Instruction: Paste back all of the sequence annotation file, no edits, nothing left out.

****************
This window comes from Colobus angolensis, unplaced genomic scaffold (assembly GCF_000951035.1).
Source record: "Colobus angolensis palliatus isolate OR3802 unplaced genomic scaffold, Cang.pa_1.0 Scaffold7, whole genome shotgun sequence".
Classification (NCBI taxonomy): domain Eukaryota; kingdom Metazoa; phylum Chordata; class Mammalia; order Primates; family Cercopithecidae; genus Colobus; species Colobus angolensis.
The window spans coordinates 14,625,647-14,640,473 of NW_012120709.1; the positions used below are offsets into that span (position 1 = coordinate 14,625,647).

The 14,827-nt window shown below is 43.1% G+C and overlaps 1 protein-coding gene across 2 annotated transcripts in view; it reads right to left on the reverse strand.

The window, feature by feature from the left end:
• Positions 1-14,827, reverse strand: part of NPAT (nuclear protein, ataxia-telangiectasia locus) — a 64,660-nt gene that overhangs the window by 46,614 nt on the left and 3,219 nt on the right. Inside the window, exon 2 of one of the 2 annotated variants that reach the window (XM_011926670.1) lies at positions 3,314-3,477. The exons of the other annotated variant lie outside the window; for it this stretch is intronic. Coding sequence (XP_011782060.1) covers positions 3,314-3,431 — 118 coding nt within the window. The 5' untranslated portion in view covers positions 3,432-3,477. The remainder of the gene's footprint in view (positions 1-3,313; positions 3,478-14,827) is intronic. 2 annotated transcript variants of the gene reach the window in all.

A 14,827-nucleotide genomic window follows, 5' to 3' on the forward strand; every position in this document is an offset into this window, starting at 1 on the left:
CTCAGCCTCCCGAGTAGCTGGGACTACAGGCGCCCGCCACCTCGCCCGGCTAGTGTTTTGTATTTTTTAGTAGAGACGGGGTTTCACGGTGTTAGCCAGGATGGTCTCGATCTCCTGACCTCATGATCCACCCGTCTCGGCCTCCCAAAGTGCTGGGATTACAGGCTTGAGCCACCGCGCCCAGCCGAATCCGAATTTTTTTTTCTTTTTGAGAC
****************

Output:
This window comes from Colobus angolensis, unplaced genomic scaffold (assembly GCF_000951035.1).
Source record: "Colobus angolensis palliatus isolate OR3802 unplaced genomic scaffold, Cang.pa_1.0 Scaffold7, whole genome shotgun sequence".
Classification (NCBI taxonomy): domain Eukaryota; kingdom Metazoa; phylum Chordata; class Mammalia; order Primates; family Cercopithecidae; genus Colobus; species Colobus angolensis.
The window spans coordinates 14,625,647-14,640,473 of NW_012120709.1; the positions used below are offsets into that span (position 1 = coordinate 14,625,647).

The 14,827-nt window shown below is 43.1% G+C and overlaps 1 protein-coding gene across 2 annotated transcripts in view; it reads right to left on the reverse strand.

The window, feature by feature from the left end:
• Positions 1-14,827, reverse strand: part of NPAT (nuclear protein, ataxia-telangiectasia locus) — a 64,660-nt gene that overhangs the window by 46,614 nt on the left and 3,219 nt on the right. Inside the window, exon 2 of one of the 2 annotated variants that reach the window (XM_011926670.1) lies at positions 3,314-3,477. The exons of the other annotated variant lie outside the window; for it this stretch is intronic. Coding sequence (XP_011782060.1) covers positions 3,314-3,431 — 118 coding nt within the window. The 5' untranslated portion in view covers positions 3,432-3,477. The remainder of the gene's footprint in view (positions 1-3,313; positions 3,478-14,827) is intronic. 2 annotated transcript variants of the gene reach the window in all.

A 14,827-nucleotide genomic window follows, 5' to 3' on the forward strand; every position in this document is an offset into this window, starting at 1 on the left:
CTCAGCCTCCCGAGTAGCTGGGACTACAGGCGCCCGCCACCTCGCCCGGCTAGTGTTTTGTATTTTTTAGTAGAGACGGGGTTTCACGGTGTTAGCCAGGATGGTCTCGATCTCCTGACCTCATGATCCACCCGTCTCGGCCTCCCAAAGTGCTGGGATTACAGGCTTGAGCCACCGCGCCCAGCCGAATCCGAATTTTTTTTTCTTTTTGAGAC